Joesef is a young soul with an old soul who’s mastered new soul. And he’s an artist who isn’t afraid of baring his soul.
Since shining through on the BBC’s Sound of 2020 poll only nine months after his first ever gig, the golden-voiced Scottish singer-songwriter has released a brace of #fire singles and EPs. Now, after long months bunkered in a Brixton studio, Joesef’s willingness to go deep is wrenchingly, movingly, powerfully evident in the brilliant debut album the singer and songwriter has recently completed.
It’s even there, bold and upfront, in the album’s title.
“I had an earlier title, Caught in An Endless Sunday, which was a lyric from Fire,” the musician from Glasgow begins, referring to the single he released in September 2021, ahead of three sold-out shows at East London’s Hoxton Hall. In that luxurious electronic soul ballad, Joesef painted a lyrical picture like only he knows how: “I had to burn my house down just to forget the way we used to lie drunk on the floor, just drinking all day.”
“That’s me and my ex-,” he acknowledges of Fire’s protagonists. “That in hindsight is what our relationship consisted of: being off our face. It was fucking mad but I loved it. It obviously didn’t end well but it was class while it lasted. But the song isn’t cathartic – the resolve in the bridge is: ‘There isn’t a fire hot enough to burn you out of my mind.’ It’s about the cyclical nature of heartbreak: no matter how much you try and escape it, it’s always there.
“That song was a bit of a breakthrough for me in terms of sonics,” he adds. “It’s cinematic, a James Bond theme vibe.”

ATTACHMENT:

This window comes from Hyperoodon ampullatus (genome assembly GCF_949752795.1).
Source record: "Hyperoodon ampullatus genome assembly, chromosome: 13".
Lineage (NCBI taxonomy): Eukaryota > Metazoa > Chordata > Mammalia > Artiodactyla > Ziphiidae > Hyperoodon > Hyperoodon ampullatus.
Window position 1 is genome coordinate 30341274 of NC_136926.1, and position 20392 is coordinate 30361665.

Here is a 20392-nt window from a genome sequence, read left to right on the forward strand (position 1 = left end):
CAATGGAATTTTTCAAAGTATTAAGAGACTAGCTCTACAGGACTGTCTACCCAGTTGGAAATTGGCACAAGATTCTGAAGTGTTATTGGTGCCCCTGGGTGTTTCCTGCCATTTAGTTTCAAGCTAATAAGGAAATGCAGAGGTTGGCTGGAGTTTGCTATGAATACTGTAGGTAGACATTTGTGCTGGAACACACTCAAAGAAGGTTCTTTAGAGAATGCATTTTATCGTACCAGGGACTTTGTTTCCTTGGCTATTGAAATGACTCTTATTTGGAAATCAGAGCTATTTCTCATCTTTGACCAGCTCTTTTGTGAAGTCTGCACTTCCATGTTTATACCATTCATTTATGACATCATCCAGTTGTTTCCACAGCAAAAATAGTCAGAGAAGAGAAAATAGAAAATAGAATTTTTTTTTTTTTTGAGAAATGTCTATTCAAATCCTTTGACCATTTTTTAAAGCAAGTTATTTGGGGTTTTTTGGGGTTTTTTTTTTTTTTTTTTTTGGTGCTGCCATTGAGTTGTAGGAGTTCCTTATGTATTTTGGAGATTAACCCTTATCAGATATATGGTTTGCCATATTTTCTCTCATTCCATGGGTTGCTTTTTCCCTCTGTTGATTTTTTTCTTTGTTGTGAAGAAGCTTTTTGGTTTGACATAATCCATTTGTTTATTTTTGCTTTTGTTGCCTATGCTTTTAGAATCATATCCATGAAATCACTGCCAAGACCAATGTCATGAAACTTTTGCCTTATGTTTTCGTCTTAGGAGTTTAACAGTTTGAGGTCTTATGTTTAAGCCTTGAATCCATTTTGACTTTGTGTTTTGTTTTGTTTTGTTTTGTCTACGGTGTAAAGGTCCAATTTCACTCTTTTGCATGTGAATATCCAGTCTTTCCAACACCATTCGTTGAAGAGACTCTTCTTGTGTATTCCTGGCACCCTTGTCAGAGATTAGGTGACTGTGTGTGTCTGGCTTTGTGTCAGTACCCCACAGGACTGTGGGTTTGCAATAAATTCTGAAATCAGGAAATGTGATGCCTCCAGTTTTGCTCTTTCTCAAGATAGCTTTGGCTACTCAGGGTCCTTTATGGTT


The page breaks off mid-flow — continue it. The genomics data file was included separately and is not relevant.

But in terms of providing titular inspiration for the album: as Joesef worked with producer Barney Lister (Joy Crookes, Celeste) in The Dairy in south London across the first half of this year, he realised that, overall, the 13 songs he’d written spoke to much more than a dreary, difficult, comedown Sunday.
“That first idea didn’t feel really representative of how dark some of the songs are. Then right on the deadline, I was looking at a packet of fags: ‘Smoking causes permanent damage.’ And I thought that had a nice ring to it.”
This, then, is Permanent Damage, a break-up album in the classic mould, full of hurt and heart – but also healing.
“The title speaks to the theme of the record, which, for me, is the permanence of heartbreak – it changed the way I move through the world, how I interact with my mates, how I interact in new relationships. But permanent damage doesn’t necessarily mean to me a negative thing. It’s another word for change.” Damage, too, can be instructive, “teaching you about what you do or don’t deserve”.
Those feelings and memories, good and bad, were there in his recent single East End Coast, a song driven by both nostalgia and a huge drum break. “The East End Coast is the edge of the Clyde, which is not the nicest river!” laughs Joesef, who relocated to London at the end of 2020, in between lockdowns. “It’s a personal joke between me, my ex- and my pals. It’s about the tumultuous things we used to get up to – and it’s me missing Glasgow as well.”
There’s more push/pull – geographical, emotional, sexual – in another album standout. Moment is possibly Joesef’s poppiest, well, moment. As he accurately describes it, the track is “a ripper. It’s banging, man, very fast and driving. I went back to Glasgow and saw my ex- and we ended up sleeping together. But something had changed; the feeling wasn’t there anymore. So it’s about wishing we could go back to the way it was, just for a wee moment.”
As a teenager, the lad from Glasgow’s East End knew no one in the music industry. He had only one quick year on a music production course under his belt (“I just couldn’t deal with the wires and shit like that – although I did learn how to use Ableton”). Equally, while his was a childhood surrounded by his mum’s favourite records being blasted out morning, noon and night (Al Green, The Mamas and the Papas, Marvin Gaye, Donny Hathaway), there was no money for music lessons.